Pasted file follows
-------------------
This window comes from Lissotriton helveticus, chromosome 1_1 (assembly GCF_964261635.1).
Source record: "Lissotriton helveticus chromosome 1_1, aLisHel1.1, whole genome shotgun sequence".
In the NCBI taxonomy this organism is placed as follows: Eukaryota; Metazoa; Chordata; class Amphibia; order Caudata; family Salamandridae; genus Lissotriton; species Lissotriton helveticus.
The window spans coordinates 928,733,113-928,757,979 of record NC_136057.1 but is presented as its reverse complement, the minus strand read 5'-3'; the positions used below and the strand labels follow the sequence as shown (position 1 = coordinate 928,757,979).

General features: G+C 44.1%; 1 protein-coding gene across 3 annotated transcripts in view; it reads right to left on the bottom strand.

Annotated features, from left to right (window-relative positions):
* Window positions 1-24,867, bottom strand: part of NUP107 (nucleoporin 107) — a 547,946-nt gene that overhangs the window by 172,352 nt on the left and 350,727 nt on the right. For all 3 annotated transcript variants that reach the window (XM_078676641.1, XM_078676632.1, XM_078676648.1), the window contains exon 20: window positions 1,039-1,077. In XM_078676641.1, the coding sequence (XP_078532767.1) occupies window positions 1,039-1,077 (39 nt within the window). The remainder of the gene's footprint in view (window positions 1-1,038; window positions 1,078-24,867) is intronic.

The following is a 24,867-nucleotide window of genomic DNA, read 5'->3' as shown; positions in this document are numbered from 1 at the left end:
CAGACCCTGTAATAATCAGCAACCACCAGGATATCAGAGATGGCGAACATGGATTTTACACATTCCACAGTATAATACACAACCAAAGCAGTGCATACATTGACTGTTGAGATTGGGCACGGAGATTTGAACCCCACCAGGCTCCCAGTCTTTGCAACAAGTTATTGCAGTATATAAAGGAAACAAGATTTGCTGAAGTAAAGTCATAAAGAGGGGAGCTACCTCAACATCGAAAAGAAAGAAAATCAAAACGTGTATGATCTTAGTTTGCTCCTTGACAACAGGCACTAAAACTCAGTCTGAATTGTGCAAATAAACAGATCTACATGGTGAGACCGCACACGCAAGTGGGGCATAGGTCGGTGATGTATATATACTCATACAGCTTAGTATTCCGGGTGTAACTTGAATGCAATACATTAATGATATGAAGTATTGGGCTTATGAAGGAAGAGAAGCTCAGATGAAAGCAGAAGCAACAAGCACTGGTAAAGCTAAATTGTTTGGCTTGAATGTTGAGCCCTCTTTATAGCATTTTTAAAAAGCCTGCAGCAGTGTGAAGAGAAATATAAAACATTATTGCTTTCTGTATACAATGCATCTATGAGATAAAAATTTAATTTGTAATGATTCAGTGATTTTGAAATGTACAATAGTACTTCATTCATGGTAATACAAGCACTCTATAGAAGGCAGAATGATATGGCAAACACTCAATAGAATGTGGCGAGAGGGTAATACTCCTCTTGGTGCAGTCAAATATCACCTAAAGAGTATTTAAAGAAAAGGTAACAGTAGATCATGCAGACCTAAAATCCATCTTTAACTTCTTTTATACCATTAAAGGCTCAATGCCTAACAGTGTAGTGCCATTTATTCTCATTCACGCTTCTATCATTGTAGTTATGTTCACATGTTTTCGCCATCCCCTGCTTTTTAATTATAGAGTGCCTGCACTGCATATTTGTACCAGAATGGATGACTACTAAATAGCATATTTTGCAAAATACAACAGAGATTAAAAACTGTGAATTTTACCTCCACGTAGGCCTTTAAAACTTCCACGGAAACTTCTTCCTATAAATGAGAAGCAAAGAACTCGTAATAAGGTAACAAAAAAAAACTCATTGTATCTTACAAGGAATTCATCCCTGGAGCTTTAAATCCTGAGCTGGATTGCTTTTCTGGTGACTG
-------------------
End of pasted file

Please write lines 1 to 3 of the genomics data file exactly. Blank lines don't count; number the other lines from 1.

This window comes from Lissotriton helveticus, chromosome 1_1 (assembly GCF_964261635.1).
Source record: "Lissotriton helveticus chromosome 1_1, aLisHel1.1, whole genome shotgun sequence".
In the NCBI taxonomy this organism is placed as follows: Eukaryota; Metazoa; Chordata; class Amphibia; order Caudata; family Salamandridae; genus Lissotriton; species Lissotriton helveticus.